DevOps Series Ansible Deployment of Sensu and Uchiwa

0
1607
Advertisement

While Sensu is a free and open source monitoring and telemetry tool, Uchiwa provides the free and open source dashboard for Sensu. This article covers the Ansible deployment of Sensu and Uchiwa.

Sensu Core is a free and open source monitoring and telemetry solution. You can use it to monitor services, an application’s health, servers and important KPIs. It is primarily a monitoring event pipeline which allows you to filter or amend incoming events, and send alerts and notifications. It uses JSON for all its configuration files and integrates well with automation tools. Uchiwa is a free and open source dashboard for Sensu, written in the Go programming language. It also requires Node.js for front-end assets and JavaScript. Both Sensu Core and Uchiwa are released under the MIT licence.

Setting them up

A CentOS 7 (x86_64) guest virtual machine (VM) using KVM/QEMU will be used to set up Sensu.

Advertisement

The host system is a Parabola GNU/Linux-libre x86_64 system and Ansible is installed using the distribution package manager. The version of Ansible used is 2.6.0 as indicated below:

$ ansible --version

ansible 2.6.0

config file = /etc/ansible/ansible.cfg

configured module search path = [‘/home/guest/.ansible/plugins/modules’, ‘/usr/share/ansible/plugins/modules’]

ansible python module location = /usr/lib/python3.6/site-packages/ansible

executable location = /usr/bin/ansible

python version = 3.6.5 (default, May 11 2018, 04:00:52) [GCC 8.1.0]

The Ansible inventory, playbook and configuration files are created on the host system as follows:

ansible/inventory/kvm/

/playbooks/configuration/

/files/

The inventory/kvm/inventory file contains the following:

sensu ansible_host=192.168.122.43 ansible_connection=ssh ansible_user=centos ansible_password=centos123
Figure 1: Sensu client Web UI

A ‘centos’ user is created in the guest VM and sudo access is provided for this user using the ‘visudo’ command. SELinux needs to allow access to port 3000 for the Uchiwa dashboard. You should also add an entry in the /etc/hosts file for the CentOS VM as shown below:

192.168.122.43 sensu

You can now test connectivity from Ansible to the CentOS 7 VM using the following command:

$ ansible -i inventory/kvm/inventory sensu -m ping

sensu | SUCCESS => {

“changed”: false,

“ping”: “pong”

}

Installing the repositories

The first step is to install the repositories required for Sensu. The Extra Packages for Enterprise Linux (EPEL) repository is added. The sensu.repo also needs to be created in the guest VM, whose file contents are shown below:

[sensu]

name=sensu

baseurl=https://sensu.global.ssl.fastly.net/yum/$releasever/$basearch/

gpgcheck=0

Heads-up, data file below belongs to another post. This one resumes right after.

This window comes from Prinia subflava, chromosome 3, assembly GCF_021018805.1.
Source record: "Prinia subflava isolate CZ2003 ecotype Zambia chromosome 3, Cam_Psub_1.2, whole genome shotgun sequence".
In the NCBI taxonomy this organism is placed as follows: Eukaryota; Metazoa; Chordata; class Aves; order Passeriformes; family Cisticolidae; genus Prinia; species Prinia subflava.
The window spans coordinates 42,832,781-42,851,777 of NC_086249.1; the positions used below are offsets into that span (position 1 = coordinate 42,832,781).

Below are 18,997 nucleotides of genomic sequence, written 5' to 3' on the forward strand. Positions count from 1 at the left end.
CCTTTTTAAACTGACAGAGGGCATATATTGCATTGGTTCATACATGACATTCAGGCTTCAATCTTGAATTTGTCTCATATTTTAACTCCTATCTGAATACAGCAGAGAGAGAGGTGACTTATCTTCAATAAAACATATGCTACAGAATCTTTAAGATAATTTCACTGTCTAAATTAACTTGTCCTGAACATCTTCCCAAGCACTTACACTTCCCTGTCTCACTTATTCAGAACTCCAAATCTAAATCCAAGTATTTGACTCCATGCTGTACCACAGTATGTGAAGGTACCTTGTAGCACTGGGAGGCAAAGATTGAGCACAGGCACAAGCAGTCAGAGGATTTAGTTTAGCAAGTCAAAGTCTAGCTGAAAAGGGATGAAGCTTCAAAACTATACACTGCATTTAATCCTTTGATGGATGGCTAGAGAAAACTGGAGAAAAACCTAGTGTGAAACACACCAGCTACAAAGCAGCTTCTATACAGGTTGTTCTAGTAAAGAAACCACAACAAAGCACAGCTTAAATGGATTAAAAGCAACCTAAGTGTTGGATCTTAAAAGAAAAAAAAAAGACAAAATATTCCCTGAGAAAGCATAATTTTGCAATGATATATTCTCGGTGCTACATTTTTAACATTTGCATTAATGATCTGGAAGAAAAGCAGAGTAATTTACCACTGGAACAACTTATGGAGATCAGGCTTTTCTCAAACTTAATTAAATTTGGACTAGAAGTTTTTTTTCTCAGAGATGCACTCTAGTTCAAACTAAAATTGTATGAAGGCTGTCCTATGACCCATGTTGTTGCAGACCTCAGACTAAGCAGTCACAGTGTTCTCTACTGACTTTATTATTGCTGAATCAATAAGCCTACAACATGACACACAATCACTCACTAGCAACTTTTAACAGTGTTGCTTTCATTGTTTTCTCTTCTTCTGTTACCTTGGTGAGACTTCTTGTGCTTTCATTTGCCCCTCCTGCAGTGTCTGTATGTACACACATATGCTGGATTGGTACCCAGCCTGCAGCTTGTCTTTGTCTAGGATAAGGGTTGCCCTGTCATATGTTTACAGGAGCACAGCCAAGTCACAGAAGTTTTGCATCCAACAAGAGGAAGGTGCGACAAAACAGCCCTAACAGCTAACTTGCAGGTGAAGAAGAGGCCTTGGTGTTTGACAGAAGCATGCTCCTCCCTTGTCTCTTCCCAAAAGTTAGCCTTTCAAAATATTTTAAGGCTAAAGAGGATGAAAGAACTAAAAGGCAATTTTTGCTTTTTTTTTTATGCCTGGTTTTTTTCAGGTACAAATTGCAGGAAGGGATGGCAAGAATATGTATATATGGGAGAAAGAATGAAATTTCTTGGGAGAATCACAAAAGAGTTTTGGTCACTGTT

enabled=1

The Ansible playbook for setting up the pre-requisite repositories is given below:

---

- name: Repository setup

hosts: sensu

become: yes

become_method: sudo

gather_facts: yes

tags: [repo]

tasks:

- name: Install epel-release

yum:

name: epel-release

state: present

- name: Create sensu.repo

copy:

src: ../../files/sensu.repo

dest: /etc/yum.repos.d/sensu.repo

The above playbook can be invoked using the following command:

$ ansible-playbook -i inventory/kvm/inventory playbooks/configuration/sensu.yml --tags repo -vv -K

The vv represents the verbosity in the Ansible output. You can use up to four v’s for a more detailed output. The -K option prompts for the sudo password for the centos user account.

Figure 2: Sensu data centre Web UI

Redis

The Redis in-memory database is used as a data store and for transport. You can install it using the YUM tool. In the following example, the protected-mode in Redis configuration is disabled as we are in development mode and the server is started. We wait for the Redis server to run on port 6379. The Ansible playbook for installing, configuring and starting Redis is as follows:

- name: Install Redis

hosts: sensu

become: yes

become_method: sudo

gather_facts: true

tags: [redis]

tasks:

- name: Install Redis

yum:

name: redis

state: present

- lineinfile:

path: /etc/redis.conf

regexp: ‘^protected-mode yes’

line: ‘protected-mode no’

- name: Start Redis

systemd:

name: redis

state: started

- wait_for:

port: 6379

The above playbook can be executed as follows:

$ ansible-playbook -i inventory/kvm/inventory playbooks/configuration/sensu.yml --tags redis -vv -K

Sensu

You can now proceed to install Sensu and the Uchiwa dashboard. The jq tool is used to process JSON data in the command line. The Sensu config.json file contents specify the Redis transport and API access information as shown below:

{

“transport”: {

“name”: “redis”

},

“api”: {

“host”: “127.0.0.1”,

“port”: 4567

}

}

The client.json file sets the environment to ‘development’ and the subscription name to ‘linux’ as shown below:

{

“client”: {

“environment”: “development”,

“subscriptions”: [

“linux”

]

}

}

The Uchiwa dashboard configuration file is given by uchiwa.json, which includes information on Sensu as well as the host and port where Sensu should run. The uchiwa.json file contents are as follows:

{

“sensu”: [

{

“name”: “sensu”,

“host”: “127.0.0.1”,

“port”: 4567,

“timeout”: 10

}

],

“uchiwa”: {

“host”: “0.0.0.0”,

“port”: 3000,

“refresh”: 10

}

}

The above configuration files are copied to the /etc/sensu directory in their respective locations. The firewall rule to allow port 3000 for the Uchiwa dashboard is then enabled. The sensu-{api, client, server} and the Uchiwa dashboard services are then started. The Ansible playbook for the above tasks is provided below for reference: